Morning Briefing: LGBT+ for a People's Vote - Chequers 2.0 - PM rattled by People's Vote
Looking for a group of people who really aren’t fans of Brexit? Look no further than the LGBT+ community! In 2016, 60% of us voted to Remain in the EU. After two years of chaotic government bungling, the number who want to stay in Europe now stands at 70%.
LGBT+ people are also massively in favour of having the final say on whatever miserable outcome Theresa May brings back from Brussels. A huge 72% back a People’s Vote on Brexit, according to polling by YouGov.
That’s why the People’s Vote is launching a new campaign this Saturday: LGBT+ for a People’s Vote. We’re kicking off with the Party for a People’s Vote, taking place at ten locations in five cities across the UK. The flagship event is being hosted by G-A-Y in London, with other all-nighters in Birmingham, Brighton, Liverpool and Manchester.
On a more sober note, the LGBT+ community’s support for a People’s Vote is hardly surprising when you consider the EU’s track record of protecting LGBT+ rights. EU laws have protected people from discrimination on sexuality, brought equal treatment in the workplace and recognised that trans discrimination is gender discrimination.
On the other hand, there are lots of sinister dimensions to Brexit from an LGBT+ perspective. Hate crimes targeting sexual orientation saw a 27% increase in the wake of the referendum compared to the year before, and a 45% increase in transgender hate crimes, according to Home Office figures.
Many of the leading figures behind Brexit have consistently failed to back our rights. For example, Liam Fox, who heads one of the big Brexit departments, has voted against LGBT+ rights, or been absent from key votes, throughout his career as an MP. For all the reassurances that our rights will be protected after Brexit, can we be sure a government dominated by such individuals won’t be elected in future? Outside the EU, there is nothing preventing hard-won LGBT+ rights from being stripped away.
The next few weeks will be critical for Brexit. If MPs are ever going to pass a People’s Vote in Parliament, they need to know the people want it. We need to make some noise. So get out there on Saturday, get your glam on, and Party for a People’s Vote! Everybody’s welcome!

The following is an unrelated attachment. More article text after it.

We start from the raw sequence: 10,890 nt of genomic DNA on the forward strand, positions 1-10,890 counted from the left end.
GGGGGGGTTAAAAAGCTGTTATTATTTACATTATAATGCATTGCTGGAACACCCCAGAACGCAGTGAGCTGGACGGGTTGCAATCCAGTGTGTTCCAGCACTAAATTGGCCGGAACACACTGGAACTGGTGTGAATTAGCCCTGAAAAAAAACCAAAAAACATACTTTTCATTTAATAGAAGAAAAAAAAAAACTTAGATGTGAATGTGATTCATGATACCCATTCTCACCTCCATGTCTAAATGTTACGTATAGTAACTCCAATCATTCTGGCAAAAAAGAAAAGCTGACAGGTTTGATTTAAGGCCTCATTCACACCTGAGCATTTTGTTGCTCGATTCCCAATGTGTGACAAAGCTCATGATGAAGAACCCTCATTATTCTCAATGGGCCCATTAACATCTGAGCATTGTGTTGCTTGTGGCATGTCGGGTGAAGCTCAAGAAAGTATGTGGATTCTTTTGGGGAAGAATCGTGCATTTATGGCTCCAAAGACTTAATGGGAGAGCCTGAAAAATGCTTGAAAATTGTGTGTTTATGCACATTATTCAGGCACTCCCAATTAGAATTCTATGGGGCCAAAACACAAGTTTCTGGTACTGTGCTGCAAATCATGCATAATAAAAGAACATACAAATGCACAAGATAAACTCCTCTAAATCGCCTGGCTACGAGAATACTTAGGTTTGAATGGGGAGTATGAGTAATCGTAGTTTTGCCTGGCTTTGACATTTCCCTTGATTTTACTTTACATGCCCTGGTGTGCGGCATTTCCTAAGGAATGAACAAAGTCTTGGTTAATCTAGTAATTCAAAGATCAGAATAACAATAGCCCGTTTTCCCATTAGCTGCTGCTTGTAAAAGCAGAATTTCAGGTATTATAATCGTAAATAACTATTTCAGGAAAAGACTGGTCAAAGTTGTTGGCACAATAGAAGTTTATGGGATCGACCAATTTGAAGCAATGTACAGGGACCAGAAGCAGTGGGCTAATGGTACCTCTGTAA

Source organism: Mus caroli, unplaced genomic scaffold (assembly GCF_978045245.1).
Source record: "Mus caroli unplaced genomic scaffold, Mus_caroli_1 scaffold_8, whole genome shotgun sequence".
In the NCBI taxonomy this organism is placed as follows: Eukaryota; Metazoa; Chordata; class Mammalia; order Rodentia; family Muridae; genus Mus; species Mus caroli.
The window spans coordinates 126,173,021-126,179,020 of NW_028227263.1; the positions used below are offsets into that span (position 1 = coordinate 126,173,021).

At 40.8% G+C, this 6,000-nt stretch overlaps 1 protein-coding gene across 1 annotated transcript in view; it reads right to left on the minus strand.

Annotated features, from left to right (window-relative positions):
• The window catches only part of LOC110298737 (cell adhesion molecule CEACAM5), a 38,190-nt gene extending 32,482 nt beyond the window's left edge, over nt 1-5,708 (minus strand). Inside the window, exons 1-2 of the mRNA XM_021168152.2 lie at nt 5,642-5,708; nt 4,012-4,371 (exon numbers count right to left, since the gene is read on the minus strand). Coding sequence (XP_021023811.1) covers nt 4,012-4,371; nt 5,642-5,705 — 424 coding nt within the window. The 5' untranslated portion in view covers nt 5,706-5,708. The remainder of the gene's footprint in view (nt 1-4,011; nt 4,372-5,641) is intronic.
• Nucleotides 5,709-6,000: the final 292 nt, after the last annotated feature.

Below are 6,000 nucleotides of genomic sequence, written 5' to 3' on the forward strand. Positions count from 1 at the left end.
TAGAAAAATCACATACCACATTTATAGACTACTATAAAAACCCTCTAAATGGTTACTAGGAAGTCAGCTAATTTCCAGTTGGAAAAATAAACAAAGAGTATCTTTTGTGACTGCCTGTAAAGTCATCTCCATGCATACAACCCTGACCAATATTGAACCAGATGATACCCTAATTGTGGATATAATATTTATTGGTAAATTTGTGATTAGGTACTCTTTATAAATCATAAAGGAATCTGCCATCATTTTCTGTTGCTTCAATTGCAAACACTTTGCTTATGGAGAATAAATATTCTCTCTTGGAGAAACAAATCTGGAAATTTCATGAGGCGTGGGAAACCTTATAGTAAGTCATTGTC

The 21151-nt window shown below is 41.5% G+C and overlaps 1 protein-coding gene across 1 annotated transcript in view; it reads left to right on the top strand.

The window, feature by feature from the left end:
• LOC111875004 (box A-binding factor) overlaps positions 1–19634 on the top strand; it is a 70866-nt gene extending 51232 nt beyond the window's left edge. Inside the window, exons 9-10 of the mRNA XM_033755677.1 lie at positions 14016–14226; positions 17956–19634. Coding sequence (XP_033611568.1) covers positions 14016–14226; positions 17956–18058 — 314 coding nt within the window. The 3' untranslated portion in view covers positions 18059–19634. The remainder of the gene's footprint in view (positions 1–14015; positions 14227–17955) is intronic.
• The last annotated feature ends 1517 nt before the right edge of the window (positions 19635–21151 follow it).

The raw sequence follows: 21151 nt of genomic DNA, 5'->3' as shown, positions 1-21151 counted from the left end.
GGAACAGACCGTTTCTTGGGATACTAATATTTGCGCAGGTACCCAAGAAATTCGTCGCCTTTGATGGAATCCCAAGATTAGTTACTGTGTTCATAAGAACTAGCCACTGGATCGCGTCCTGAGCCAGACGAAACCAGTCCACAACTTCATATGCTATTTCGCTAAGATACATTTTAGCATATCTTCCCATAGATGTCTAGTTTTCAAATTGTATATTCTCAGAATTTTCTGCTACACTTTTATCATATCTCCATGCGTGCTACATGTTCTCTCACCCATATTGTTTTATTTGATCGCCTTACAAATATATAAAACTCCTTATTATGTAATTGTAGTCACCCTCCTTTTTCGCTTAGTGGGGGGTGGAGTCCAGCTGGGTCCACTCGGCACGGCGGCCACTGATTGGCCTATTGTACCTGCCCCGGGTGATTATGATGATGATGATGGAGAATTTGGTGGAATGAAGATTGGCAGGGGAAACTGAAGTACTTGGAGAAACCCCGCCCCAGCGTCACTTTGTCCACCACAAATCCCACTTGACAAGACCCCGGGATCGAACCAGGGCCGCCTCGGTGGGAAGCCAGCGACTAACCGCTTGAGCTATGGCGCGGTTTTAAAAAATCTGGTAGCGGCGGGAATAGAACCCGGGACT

HAVE YOU SIGNED THE PETITION FOR A PEOPLE'S VOTE?
Quote of the day
“Brexit will fracture our successful collaboration with LGBT+ groups and governments across the EU, which has done so much to advance equality for our communities throughout the continent.
“The UK needs to remain in the EU to secure and safeguard the full protections guaranteed to sexual and gender minorities under the EU Charter of fundamental rights and freedoms.
“I urge LGBTs to support the campaign for a People’s Vote and to march in the LGBT+ bloc in the London mass demonstration on 20 October.”
Peter Tatchell, director of the Peter Tatchell Foundation which campaigns for LGBT rights
Graphic of the day
Will you be at the Party for a People's Vote this Saturday?
Now that she has seen off any imminent threat to unseat her at the Conservative conference, it’s increasingly clear Theresa May is preparing for a big compromise in the Brexit talks: staying in the customs union for as far as the eye can see and agreeing to the possibility of regulatory checks in the Irish Sea. There are stories in the FT (here and here) and The Sun, following Tuesday’s original Times story.
The prime minister will today hit the phones as part of a frantic 10-day push to lock down a deal, according to The Sun. Brexit will be discussed by EU leaders at dinner on October 17. But the basic outline of a deal, being dubbed by some as Chequers 2.0, needs to be clear by the start of that week.